Traditions of vernacular architecture have many lessons for those seeking sustainable forms. There is much to commend the common-sense approach to energy conservation and environmental protection practised, however unknowingly, by many builders in the past. The first principle gleaned from a study of past practice is the priority given to the conservation and re-use of buildings, infrastructure and materials. The second principle is the use of local regional building materials for construction work: where possible, it is preferable to use materials requiring low inputs of non-renewable energy in fabrication, transportation to the site and in the construction process itself. Preference should be given to those materials obtained from a source, which is managed in a sustainable way - that is, where the traditional ethic of good husbandry and stewardship governs attitudes to their farming or extraction. Those materials, which are labour-intensive rather than energy-intensive in their extraction, dressing and erection being more environmentally friendly and equitable in terms of the distribution of resources, are more acceptable for purposes of sustainability. Where possible, materials which cause environmental damage such as unsightly spoil heaps, massive quarries or denuded rain forests should be avoided. The third principle is to mitigate the effects of any environmental damage. All new buildings cause environmental damage, no matter how carefully they are designed. New developments should, therefore, be linked with tree-planting schemes in an effort to offset some of the effects of pollution caused by the manufacture of the building materials. The fourth principle is to relate the development to the local environmental context. In cold European climates - and there is some reason to believe that the climate in this country may become colder as the greenhouse effect gains strength - it is important to insulate buildings to the highest standards; to reduce the amount of external wall surface; to orientate the building towards the sun; to organize the interior of the building so that a buffer of storage rooms and similar accommodation faces north; and to arrange for conservatories and sun spaces or solar catchments to be sited on the south, east and west facades. Buildings set into the hillside with some accommodation below ground and with the roof covered by earth and vegetation fit unobtrusively into the landscape: they also make great use of the insulating properties of the earth itself. There are a growing number of projects of this type: the Visitor centre at Navan Fort, the ancient seat of the Ulster Kings in Armagh are of particular interest in the context of sustainable development. The Visitor centre fits snugly into the landscape, leaving the great earth mounds of the ancient fort to dominate the scene (Figures 2.29-2.31).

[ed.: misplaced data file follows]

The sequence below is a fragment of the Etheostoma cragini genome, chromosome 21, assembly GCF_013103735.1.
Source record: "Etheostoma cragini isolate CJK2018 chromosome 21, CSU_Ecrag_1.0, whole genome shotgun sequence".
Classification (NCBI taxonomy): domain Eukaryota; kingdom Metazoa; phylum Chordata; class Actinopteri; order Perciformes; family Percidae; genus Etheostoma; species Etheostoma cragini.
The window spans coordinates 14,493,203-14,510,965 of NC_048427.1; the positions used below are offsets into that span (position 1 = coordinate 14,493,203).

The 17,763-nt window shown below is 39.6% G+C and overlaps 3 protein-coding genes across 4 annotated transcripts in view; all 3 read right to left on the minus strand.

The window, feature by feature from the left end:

Figure 2.29 Navan Fort, Armagh. Ancient capital of Ulster
Figure 2.30 The Navan Visitor Centre: the building is buried within a grass-covered mound and is centrally lit with clerestory lighting

Figure 2.31 The Navan Visitor Centre

Figure 2.31 The Navan Visitor Centre

The fifth principle is to design buildings for flexibility so that a mix of uses can be accommodated under the same roof and so that floor plans are 'robust', in the sense that they can be adapted for different uses during the lifetime of the building. Finally, buildings should be located on public transport routes and with close connections to other parts of the urban structure, which is a major theme of the next chapter.

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Getting Started With Solar

Getting Started With Solar

Do we really want the one thing that gives us its resources unconditionally to suffer even more than it is suffering now? Nature, is a part of our being from the earliest human days. We respect Nature and it gives us its bounty, but in the recent past greedy money hungry corporations have made us all so destructive, so wasteful.

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